- 30 mm shaft: The most common size. This is usually standard on most machines. It is possible to adapt the widest range of tools at a reasonable price and are more convenient.
- 20 mm shaft: Tools in this diameter are rarely manufactured and are virtually impossible to find. Older machines will sometimes be found in this size. If you happen to own or find one of these machines, you can still use 30 mm tools but you will have to use a reduction ring.
There are several shaft heights available, referred to as workingheight. They correspond to the maximum possible height of the tools and range from 70 mm to more than 180 mm. For small projects, woodwork, and carpentry, 120 mm is a standard and versatile choice. If you were planning on building an entire house, you’ll need a larger size.
The shaft of a router can be tilted forward or backwards within a certain range, to make chamfers with straight bits or conventional Dremel. The more sophisticated the machine, the wider the range of angles will be.
Why use a wood router guide?
A guide, or ‘fence’, can be an extremely helpful tool when using a router. It has two main functions, it helps to keep the material in alignment as it passes over the bit but it also helps to keep your hands safe and away from moving parts. While you can purchase a fence, which is often made of cast aluminium or iron, it is also possible to make your own by clamping a relatively straight piece of wood to your table router.
The guide will include a small groove or cutout, often referred to as a bit opening, which is meant to give the guide clearance over the moving bit. This ensures that the guide will be able to safely move the material all the way along the router bit. There are several other types of guides that serve more specific purposes:
- Push Plate: The name of this guide is relatively self-explanatory. A push plate is used as a barrier between your hand and the material you are cutting.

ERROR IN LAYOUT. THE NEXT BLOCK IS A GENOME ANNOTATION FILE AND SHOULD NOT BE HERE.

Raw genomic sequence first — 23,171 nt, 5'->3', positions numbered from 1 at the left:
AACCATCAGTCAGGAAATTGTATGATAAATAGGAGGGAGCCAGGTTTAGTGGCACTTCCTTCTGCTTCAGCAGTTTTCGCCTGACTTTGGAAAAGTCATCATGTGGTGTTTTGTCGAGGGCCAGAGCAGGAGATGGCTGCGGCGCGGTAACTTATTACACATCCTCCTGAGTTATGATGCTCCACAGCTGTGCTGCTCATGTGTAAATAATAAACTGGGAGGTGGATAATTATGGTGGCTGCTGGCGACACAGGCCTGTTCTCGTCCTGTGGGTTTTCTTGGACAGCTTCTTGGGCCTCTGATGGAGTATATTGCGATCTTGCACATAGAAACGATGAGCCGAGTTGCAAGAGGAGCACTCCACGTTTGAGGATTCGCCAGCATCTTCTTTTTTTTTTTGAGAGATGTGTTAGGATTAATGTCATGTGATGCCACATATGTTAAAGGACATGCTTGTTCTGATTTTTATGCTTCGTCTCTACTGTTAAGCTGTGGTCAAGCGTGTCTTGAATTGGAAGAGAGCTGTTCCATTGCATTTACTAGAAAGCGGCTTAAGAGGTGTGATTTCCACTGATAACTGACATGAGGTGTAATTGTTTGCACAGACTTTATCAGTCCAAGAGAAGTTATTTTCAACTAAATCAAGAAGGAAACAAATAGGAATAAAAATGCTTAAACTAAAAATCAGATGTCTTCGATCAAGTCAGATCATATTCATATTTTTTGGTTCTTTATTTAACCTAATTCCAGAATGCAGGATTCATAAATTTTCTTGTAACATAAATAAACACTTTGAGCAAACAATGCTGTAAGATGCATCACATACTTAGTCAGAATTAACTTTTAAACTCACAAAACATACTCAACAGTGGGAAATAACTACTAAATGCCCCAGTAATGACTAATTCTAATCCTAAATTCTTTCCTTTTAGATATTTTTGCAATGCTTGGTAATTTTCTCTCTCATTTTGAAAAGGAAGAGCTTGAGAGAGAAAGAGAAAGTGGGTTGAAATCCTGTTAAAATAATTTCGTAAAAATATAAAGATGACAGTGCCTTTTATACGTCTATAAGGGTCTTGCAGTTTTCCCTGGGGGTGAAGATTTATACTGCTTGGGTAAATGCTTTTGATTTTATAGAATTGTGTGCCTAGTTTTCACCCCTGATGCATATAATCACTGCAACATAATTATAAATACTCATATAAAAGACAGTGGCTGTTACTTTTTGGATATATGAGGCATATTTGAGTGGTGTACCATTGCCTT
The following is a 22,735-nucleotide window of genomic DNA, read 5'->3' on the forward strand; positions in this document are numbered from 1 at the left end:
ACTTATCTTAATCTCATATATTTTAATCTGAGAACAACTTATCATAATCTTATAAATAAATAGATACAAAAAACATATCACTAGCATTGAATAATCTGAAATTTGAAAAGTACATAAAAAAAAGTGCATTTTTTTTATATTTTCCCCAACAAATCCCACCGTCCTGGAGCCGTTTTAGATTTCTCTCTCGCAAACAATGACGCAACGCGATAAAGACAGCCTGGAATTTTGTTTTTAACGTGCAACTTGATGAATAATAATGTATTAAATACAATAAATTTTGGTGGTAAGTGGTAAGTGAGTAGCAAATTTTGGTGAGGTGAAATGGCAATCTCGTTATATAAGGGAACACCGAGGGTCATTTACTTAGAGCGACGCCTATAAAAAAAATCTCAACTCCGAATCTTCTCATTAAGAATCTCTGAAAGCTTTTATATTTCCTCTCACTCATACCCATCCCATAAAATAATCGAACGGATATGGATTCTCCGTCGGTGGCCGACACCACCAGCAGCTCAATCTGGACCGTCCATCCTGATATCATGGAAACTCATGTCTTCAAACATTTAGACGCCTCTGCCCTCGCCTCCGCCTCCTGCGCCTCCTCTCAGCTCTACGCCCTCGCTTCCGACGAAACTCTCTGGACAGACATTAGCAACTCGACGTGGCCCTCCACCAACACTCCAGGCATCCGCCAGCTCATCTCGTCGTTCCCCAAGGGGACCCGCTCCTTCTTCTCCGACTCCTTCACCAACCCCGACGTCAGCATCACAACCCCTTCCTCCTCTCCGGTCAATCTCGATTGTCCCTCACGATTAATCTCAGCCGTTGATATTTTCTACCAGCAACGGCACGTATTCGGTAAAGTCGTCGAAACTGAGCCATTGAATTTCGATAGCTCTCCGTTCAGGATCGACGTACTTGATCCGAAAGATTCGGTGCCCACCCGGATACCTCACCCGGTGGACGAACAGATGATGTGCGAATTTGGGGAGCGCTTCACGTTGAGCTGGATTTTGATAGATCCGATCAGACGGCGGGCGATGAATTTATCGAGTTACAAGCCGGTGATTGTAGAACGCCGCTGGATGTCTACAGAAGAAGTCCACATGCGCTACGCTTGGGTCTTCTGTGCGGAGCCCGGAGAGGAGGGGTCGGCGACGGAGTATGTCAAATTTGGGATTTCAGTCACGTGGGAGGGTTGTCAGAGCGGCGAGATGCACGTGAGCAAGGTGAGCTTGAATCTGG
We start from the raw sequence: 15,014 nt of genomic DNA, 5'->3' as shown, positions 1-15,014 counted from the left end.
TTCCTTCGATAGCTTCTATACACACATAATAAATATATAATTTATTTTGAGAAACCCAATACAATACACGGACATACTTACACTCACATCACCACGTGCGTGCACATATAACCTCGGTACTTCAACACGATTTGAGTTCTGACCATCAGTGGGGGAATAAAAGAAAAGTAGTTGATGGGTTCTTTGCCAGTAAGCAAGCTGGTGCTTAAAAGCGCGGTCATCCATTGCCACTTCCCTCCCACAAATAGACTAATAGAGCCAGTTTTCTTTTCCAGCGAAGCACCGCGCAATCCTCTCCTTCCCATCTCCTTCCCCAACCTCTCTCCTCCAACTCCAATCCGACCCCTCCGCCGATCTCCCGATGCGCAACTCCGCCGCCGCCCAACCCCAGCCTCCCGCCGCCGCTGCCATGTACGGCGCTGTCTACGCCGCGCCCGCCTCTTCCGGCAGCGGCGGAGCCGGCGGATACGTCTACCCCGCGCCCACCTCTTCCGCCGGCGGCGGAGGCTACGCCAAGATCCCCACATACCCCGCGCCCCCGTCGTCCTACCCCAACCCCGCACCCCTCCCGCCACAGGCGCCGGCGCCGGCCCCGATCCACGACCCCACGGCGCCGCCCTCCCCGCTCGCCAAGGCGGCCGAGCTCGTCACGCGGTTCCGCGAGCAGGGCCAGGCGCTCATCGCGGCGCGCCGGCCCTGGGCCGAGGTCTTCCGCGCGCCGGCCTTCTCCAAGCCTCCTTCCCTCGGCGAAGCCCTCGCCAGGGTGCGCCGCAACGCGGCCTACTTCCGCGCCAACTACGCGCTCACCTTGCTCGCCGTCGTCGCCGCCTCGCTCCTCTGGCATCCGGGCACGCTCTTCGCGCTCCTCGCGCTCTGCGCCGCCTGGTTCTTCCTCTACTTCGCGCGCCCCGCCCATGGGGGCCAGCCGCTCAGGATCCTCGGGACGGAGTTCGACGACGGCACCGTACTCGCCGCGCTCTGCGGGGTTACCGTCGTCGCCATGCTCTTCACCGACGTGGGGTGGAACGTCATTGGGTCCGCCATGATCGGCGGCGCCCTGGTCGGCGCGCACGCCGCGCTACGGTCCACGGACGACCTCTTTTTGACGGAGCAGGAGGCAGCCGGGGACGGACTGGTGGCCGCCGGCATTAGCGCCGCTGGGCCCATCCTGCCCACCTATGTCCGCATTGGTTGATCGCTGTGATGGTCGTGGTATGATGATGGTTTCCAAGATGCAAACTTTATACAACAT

- Mitre Slot: These guides have the same function as a mitre box does with a handsaw. In the case of routers, mitres are used for guiding the material along the bit rather than the blade to accomplish an angled cut.
- T-slots: In the event that you have to cut a groove that changes direction, an L-shaped cut, for example, you would use a T-slot. These are grooves cut into the table top that allow the insertion of an additional guide to change the direction in which you move the material along the router bit.
- Trap Fence: Trap fences are guides which clamp down to the table top and sit on either side of the material you are working with. Placing the material between these two guides eliminates any lateral movement. This makes repeating the same cut on several pieces far easier, faster, and more precise.
The type of guide you need is entirely dependent on the work you are doing. Beginner or amateur DIYers will probably not need all, or any, of these guides. For simple tasks, a fence and a push plate should be sufficient.
As your projects become more advanced and more complicated you may find using additional, specialized guides helpful or even necessary.
Some guides are equipped with a toggle clamp, which swings out over the top of the material to keep it flush along the table – a very practical tool to have. The range of guides available is quite wide. In general, more expensive models will offer easier and more accurate setting and adjustment.
Safety features and options for a wood router
A recklessly or improperly used router can be dangerous. A number of accessories and components can help reduce the accident risk.
Emergency stop button
An emergency stop button, a button in addition to the power switch, stops the machine in the event of a problem. It's of paramount importance and should be easily accessible.